We are extremely proud of each speaker and for what each of them had to overcome to complete this process.  You are true winners.  And sadly, we say goodbye to our seniors, Joshua Chang, Joshua Chuang, and Harmony Hung, who provided great leadership for our team this year.  You will be missed.

2017 CA So. Baptist Youth Speakers Tournament

As far as the actual Youth Speakers Tournament results, we’d like to congratulate Josh Chang and Michelle Chen for winning their respective tracks!  They are the latest in a long line 20170408_113941 of MBCLA Youth Speakers Tournament winners that will be charged to steward their entrustments well:

One track only:

2006: Kathy Hung (12th)
2007: Christine Winarko (12th)
______  Runner-up: Eunice Im (12th)
2009: Nathaniel Hsieh (10th)
______  Runner-up: Vincent Puu (10th)
2010: Clara Wong (12th)
______  Runner-up: Randall Hsieh (10th)

Two tracks:

2011: Isabel Shen (12th)
2013:       Runner-up: Daniel Hsieh (10th)
_______  Runner-up: Harvey Gan (12th)
2014: Daniel Hsieh (11th)
____  Joseph Chang (12th)
____  Alexandra Tagami (11th)
2015: Megan Lee (12th)
______   Runner-up: Aileen Wei (12th)
______   Runner-up: Judy Wu (12th)
____  Andrew Shi (12th)
______  Runner-up: Joshua Chang (10th)
2016: Angela Hsieh (10th)
2017: Joshua Chang (12th)
____  Michelle Chen (11th)

Join TD for Performing Arts Show this Sat., 4/8 – RSVP!

Hey TD!

Last year, after going to Maranatha HS’s Performing Arts Chapel, I texted TD’s leaders suggesting we cancel our regular TD meeting to go see “Beauty in Brokenness.”  They agreed to give it a try.  TD went and was blessed, moved, and touched by the theme, the beauty, and artistry of fellow high schoolers really putting out to the glory of God.

Well, Sandra and I went to the Performing Arts Chapel again today, and, once again, my heart was moved.  We both had tears in our eyes.  So, once again, I texted the leaders and asked them if they’d like to go again with TD.  They agreed.  What’s great is that this year, there is a Saturday night performance for us to go to!

So, we’d like to invite you to join us at the world-renowned Ambassador Auditorium on the Maranatha campus for an evening of revisiting the stories that have touched us; but this time through the creative arts.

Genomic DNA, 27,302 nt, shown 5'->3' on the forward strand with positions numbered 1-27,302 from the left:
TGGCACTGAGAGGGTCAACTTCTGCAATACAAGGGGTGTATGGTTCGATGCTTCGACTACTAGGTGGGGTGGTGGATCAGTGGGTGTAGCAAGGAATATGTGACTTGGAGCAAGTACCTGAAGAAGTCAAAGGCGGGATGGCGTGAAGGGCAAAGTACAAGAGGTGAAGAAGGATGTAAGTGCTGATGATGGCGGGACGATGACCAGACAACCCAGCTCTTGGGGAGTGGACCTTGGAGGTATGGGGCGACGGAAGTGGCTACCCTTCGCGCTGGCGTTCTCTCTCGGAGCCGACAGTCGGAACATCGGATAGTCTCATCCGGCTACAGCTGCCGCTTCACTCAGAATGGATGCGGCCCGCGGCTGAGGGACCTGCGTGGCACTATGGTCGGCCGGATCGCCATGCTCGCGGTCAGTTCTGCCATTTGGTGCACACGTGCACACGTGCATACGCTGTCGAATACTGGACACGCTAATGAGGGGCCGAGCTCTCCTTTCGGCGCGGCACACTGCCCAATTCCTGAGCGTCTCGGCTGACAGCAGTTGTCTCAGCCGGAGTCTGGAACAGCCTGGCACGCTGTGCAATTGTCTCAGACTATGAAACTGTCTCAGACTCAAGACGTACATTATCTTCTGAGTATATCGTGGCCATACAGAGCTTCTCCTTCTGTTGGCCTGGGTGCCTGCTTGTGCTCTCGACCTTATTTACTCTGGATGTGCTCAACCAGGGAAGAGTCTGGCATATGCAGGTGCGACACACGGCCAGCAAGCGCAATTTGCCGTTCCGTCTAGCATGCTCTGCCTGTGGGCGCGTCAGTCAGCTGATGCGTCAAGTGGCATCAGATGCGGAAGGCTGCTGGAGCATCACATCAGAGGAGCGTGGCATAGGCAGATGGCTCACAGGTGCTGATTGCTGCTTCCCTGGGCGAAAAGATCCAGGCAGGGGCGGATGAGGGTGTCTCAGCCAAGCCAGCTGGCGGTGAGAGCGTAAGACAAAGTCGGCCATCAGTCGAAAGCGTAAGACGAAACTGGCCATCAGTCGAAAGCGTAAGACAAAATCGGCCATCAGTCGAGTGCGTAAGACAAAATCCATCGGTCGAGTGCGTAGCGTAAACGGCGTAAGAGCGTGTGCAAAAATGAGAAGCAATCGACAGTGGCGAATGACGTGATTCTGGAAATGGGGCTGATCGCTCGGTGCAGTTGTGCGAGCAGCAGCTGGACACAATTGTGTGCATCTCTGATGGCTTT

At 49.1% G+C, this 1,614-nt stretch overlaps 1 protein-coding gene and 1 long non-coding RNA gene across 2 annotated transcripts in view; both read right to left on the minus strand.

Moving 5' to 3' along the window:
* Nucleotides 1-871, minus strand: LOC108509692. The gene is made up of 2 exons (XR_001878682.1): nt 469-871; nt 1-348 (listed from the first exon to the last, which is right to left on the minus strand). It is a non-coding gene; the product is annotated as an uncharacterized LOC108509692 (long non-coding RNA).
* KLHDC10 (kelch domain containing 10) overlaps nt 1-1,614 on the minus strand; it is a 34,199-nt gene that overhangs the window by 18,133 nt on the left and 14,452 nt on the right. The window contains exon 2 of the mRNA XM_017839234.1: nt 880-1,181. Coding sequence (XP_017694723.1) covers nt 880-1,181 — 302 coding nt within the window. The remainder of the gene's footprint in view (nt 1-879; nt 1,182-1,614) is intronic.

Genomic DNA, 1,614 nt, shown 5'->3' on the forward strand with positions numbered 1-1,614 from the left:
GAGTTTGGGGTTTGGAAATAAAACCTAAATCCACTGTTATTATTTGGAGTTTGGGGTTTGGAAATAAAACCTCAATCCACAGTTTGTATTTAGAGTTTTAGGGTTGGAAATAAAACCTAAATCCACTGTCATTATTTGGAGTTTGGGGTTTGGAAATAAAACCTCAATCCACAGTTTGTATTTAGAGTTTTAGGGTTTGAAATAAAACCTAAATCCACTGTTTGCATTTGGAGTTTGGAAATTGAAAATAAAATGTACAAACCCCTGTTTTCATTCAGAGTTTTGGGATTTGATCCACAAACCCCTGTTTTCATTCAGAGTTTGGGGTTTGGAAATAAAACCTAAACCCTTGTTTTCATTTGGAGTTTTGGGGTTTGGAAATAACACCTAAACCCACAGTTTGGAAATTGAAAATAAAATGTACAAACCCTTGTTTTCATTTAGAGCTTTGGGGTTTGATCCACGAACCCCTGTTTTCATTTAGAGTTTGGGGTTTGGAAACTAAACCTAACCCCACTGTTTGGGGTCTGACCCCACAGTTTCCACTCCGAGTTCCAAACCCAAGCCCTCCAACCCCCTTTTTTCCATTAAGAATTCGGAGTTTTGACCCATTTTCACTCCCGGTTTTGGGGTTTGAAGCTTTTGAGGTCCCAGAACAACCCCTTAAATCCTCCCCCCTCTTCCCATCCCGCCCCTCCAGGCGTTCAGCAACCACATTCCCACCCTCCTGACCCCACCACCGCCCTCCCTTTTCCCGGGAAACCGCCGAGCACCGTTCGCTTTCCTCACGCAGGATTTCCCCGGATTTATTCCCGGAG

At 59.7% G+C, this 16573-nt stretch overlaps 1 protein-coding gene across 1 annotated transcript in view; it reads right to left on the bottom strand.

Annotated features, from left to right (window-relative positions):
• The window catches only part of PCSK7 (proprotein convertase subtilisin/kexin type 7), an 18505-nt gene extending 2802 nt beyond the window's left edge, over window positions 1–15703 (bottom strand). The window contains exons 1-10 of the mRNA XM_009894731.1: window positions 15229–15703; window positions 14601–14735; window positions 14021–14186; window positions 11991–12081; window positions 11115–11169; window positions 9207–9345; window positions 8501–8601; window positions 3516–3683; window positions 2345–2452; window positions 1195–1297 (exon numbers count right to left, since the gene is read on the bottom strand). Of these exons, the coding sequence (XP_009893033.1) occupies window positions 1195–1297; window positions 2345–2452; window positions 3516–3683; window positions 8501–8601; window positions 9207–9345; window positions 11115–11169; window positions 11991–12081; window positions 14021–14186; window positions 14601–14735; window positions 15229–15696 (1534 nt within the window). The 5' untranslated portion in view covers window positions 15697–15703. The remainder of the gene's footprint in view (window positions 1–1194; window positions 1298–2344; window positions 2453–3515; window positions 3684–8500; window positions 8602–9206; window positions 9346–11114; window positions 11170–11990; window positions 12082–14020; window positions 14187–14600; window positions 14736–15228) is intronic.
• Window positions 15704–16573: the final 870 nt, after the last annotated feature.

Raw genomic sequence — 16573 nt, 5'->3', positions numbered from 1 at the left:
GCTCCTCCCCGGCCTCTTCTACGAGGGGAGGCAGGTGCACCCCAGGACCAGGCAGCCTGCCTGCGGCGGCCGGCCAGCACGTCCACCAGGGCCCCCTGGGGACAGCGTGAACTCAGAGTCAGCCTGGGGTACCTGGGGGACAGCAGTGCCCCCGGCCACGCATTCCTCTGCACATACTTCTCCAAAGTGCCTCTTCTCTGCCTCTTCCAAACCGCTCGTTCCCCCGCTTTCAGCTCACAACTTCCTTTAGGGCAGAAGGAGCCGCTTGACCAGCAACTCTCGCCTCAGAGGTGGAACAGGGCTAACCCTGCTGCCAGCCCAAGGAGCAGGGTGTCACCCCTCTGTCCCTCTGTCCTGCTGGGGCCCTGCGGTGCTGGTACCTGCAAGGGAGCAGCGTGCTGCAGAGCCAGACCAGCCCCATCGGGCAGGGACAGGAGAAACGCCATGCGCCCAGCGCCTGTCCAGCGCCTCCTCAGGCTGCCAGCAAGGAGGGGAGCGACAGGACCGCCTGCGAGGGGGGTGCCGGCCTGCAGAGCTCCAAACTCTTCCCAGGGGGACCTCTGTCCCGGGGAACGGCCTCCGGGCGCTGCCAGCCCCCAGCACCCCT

“Join the MHS Performing Arts Department this Spring as we bring the wonder and joy of childhood stories to the Ambassador stage. Stories come in many forms and provide a unique connection to memories, personal/spiritual growth, and remind us what it looks like to live without fear and doubt. With the creative collaboration of dance, choir, and orchestra, this show will take you on a journey that you won’t want to miss!”

Please let your small group leader know … NOW … if you can make it! I will be purchasing group tickets on Friday.

If you can meet at Maranatha at 6:30 p.m., that would be great since car space is limited.  But if you need a ride, we’ll try to find you one! – Arthur

 

 

TD’s UNI-versity Night. Two.

Hey TD!

Come be a part of continuing TD history this Friday, as we host TD’s UNI-versity Night. Two., our second-ever event honing in on celebrating the diversity of gifts, talents, pursuits, interests, and passions of TD’s leaders and students alike, with a focus on empowering that diversity in unity towards fulfilling our calling in Christ!  Breakouts will be insightful, engaging, and inspiring as we learn to see God at work in various spheres of our world.

This would be a great opportunity to invite your friends!

You will select two sessions to participate in. Check out the sessions and profs below on Cloudup.  You can download them from Cloudup to send them to your friends as well.

Check out the sessions and profs below:

 

If possible, please email us at totaldevotionmbcla@gmail.com with your two selections, so we can get an idea of room sizes needed.

Here are the pdf’s in case Cloud up doesn’t work for you:

TD’s UNI-versity Night. Two.

TD’s UNI-versity Night. Two. bios

See you Friday at 7:15 p.m. for the Pre-TD Party!